• Serrated knife: If you buy a quality serrated knife it should stay sharp for years to come. Once dull, it is recommended that you replace the knife. You can typically get a decent serrated knife for about $100 as well.

What else do you need to know about kitchen knives?

Keep in mind that using the correct knife in the kitchen is important. Why?

Size: You want to make sure that the knife you select is the right size for the item you are cutting. For example cutting up a hard vegetable such as a butternut squash would be best done with a 8” chef knife. Why? The knife will easily cut through the vegetables hard skin and core. Using a knife that is too small (or too large) will make the overall job harder on your hands, harder on the knife, you will not have proper control over the knife, and your odds of accidentally cutting yourself are much higher.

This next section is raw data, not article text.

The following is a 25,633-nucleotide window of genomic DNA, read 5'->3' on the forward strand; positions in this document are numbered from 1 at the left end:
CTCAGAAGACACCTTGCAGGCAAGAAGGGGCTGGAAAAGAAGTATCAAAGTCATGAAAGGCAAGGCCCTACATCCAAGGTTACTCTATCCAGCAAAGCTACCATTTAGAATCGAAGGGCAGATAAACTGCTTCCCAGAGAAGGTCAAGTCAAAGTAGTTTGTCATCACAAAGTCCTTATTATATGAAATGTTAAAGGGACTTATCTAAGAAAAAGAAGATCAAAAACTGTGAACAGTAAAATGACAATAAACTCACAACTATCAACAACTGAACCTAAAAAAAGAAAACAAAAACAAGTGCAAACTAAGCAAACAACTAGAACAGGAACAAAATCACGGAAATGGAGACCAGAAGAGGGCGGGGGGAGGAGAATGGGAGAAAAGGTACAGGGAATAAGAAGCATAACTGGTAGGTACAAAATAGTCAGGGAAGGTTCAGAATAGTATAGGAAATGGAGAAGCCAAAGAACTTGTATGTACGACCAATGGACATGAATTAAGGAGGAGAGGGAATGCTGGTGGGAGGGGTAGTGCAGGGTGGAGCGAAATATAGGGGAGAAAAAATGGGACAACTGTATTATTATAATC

Sharpness: Another thing to keep in mind is the sharpness of your blade. Your kitchen knives should be kept sharpened at all times – try to make a habit of running a sharpening stone or steel before and after each use to maintain the blade’s edge. Many kitchen knife accidents and cuts are caused by a dull blade. The dull blade will slip, cause you to use too much force, and keep you from having proper control over the knife. Forcing any cut on any item in the kitchen means you are using the wrong knife. This can be dangerous as the knife can slip and you can accidentally cut your hand.

What are your go-to kitchen knives?

Let us know in the comments below!